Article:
For federal government contractors, agencies’ past performance evaluations are important. A favorable evaluation can result in a stronger customer relationship, an enhanced reputation, and a better chance of winning future contracts. Correspondingly, an unfavorable evaluation can cause difficulties with the customer, a damaged brand, and problems securing future work.
Given that these evaluations “are extremely important to both the Government and to contractors, . . . requirements are necessary to help ensure their integrity and fairness.” Todd Constr., L.P. v. United States, 656 F.3d 1306, 1314 (Fed. Cir. 2011) (quoting Past Performance Information, 58 Fed. Reg. 3,573, 3575 (Jan. 11, 1993)). Thus, the Federal Acquisition Regulation (FAR) allows contractors to petition for review of adverse past performance evaluations “at a level above the contracting officer.” See FAR 42.1503(b). The FAR Councils, however, are currently soliciting public comments “on a proposal to remove the appeal language [in the FAR] to improve economy and efficiency.” 77 Fed. Reg. 54864, 54865 (Sept. 6, 2012). The comments period closes November 5, 2012. This development should be of concern to contractors.
The current law: review of past performance evaluations “at a level above the contracting officer” and in the courts
Under current law, agencies are required to submit a past performance evaluation for most categories of contracts that exceed the simplified acquisition threshold. FAR 42.1502(b). The evaluation should be submitted after the contract or order is completed, and contracts that exceed one year require additional interim evaluations. FAR 42.1502(a).
The evaluation process contemplates contractor input. Specifically:
Agency evaluations of contractor performance prepared under this subpart shall be provided to the contractor as soon as practicable after completion of the evaluation. Contractors shall be given a minimum of 30 days to submit comments, rebutting statements, or additional information. Agencies shall provide for review at a level above the contracting officer to consider disagreements between the parties regarding the evaluation. The ultimate conclusion on the performance evaluation is a decision of the contracting agency.
FAR 42.1503 (emphasis added).
In addition, contractors may appeal an adverse past performance evaluation to the Court of Federal Claims and, if needs be, to the Federal Circuit. See Todd Construction, L.P. v. United States, 656 F.3d 1306, 1313–14 (Fed. Cir. 2011) (holding that the Court of Federal Claims has jurisdiction over a challenge to an unsatisfactory evaluation because such a challenge is a claim for relief “relating to the contract,” id. at 1311 (quoting FAR 2.101)).
The possible change: past performance evaluations reviewed only in the courts
The FAR Councils recently submitted their latest version of a proposed rule revamping the past performance evaluation system. See Federal Acquisition Regulation; Documenting Contractor Performance, 77 Fed. Reg. 54,864 (Sept. 6, 2012). The proposed rule would replace large portions of FAR Subpart 42.1500, which subpart governs agencies’ creation and submission of past performance reports. The proposed rule would standardize past performance evaluation criteria, consolidate databases that store store evaluations, and require agencies to step up their efforts to comply with the requirement that they produce evaluations.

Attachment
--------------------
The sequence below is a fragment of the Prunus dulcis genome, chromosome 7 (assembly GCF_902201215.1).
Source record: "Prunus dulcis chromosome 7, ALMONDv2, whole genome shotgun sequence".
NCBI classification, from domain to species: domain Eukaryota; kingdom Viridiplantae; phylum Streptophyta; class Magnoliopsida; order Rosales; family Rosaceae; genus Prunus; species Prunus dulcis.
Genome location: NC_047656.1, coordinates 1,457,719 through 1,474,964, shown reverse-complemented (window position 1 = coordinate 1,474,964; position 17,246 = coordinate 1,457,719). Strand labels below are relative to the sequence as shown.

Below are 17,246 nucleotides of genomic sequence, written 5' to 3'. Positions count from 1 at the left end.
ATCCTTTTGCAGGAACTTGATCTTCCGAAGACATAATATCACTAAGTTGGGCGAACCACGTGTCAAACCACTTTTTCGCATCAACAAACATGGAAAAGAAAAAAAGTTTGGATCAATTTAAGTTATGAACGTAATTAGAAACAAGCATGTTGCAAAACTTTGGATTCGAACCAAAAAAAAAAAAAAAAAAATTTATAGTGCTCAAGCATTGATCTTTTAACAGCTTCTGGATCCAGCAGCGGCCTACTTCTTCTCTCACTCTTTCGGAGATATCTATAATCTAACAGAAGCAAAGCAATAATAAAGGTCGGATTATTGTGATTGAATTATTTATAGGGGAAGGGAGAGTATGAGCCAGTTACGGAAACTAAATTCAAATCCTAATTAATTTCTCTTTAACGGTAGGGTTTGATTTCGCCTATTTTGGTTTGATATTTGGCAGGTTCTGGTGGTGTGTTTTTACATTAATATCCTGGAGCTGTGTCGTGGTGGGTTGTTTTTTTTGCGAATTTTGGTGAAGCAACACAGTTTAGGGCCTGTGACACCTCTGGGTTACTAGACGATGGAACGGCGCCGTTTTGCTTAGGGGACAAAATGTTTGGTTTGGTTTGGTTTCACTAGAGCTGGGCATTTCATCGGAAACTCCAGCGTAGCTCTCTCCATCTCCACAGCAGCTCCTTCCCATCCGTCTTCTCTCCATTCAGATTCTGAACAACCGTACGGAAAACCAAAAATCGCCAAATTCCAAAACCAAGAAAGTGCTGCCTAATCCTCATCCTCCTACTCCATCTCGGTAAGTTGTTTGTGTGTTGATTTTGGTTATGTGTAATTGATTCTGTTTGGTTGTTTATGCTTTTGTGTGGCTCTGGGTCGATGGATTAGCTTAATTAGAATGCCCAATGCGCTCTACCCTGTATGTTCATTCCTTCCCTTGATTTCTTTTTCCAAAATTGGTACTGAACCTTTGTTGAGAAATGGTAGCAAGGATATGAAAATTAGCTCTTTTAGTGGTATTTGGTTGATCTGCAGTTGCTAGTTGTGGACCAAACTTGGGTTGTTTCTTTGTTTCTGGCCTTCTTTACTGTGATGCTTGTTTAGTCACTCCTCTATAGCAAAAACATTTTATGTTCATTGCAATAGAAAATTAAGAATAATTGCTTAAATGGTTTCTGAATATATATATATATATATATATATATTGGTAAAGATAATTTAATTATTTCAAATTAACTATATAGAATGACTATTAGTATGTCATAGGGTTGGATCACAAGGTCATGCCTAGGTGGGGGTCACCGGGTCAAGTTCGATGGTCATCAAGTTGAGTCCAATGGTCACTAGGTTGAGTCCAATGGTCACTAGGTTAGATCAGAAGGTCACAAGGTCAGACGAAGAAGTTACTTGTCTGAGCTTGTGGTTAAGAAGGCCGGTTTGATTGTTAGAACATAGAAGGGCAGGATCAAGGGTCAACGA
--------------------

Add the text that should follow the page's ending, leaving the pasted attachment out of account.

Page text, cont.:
The proposed rule, however, also contains a notice that should trouble contractors. This notice, located in the proposed rule’s background comments, states that the FAR Councils are “soliciting comments on a proposal to remove the appeal language at [current] FAR 42.1503 to improve economy and efficiency.” Id. at 54,865. Presumably, the removed language would be the sentence, “Agencies shall provide for review at a level above the contracting officer to consider disagreements between the parties regarding the evaluation.” FAR 42.1503.
The consequences: not good for contractors
Removal of this language could damage the integrity of the procurement process and, ironically, add expense and inefficiency. First, as recognized by GAO, it is “critical that federal agencies have the information necessary to properly evaluate a contractor’s prior history of performance and better inform agencies’ contract award decisions.” GAO, Better Performance Information Needed to Support Agency Contract Award Decisions, Report GAO-09-374 (Apr. 2009). An avenue for appeal within the agency encourages contractors to come forward with inaccurate past performance evaluations and have them corrected. This incentivizes agency evaluators to use care, so that costly appeals inside and outside the agency do not occur. More importantly, it results in more accurate evaluations for future qualifications and procurements. And more accurate evaluations mean better procurement decisions, which ultimately benefit the Government and the taxpayer.
Second, without an internal appeals process, aggrieved contractors may instead resort to the Court of Federal Claims for relief, after following the claim-final decision process under the Contract Disputes Act. This exercise would possibly result in greater expense, and would surely result in greater delay, than an informal resolutions process at the agency. Moreover, the Court gives substantial deference to the agency’s substantive evaluation and will limit its review, for the most part, to whether the agency followed the proper procedures in rendering its evaluation. This is a one-two punch for both contractors and the Government: less accuracy and more delays.
Thus, the utility of the FAR Councils’ potential rule may be far outweighed by the costs imposed. The rule could impel a new flow of litigation while doing little to improve the integrity of the procurement process.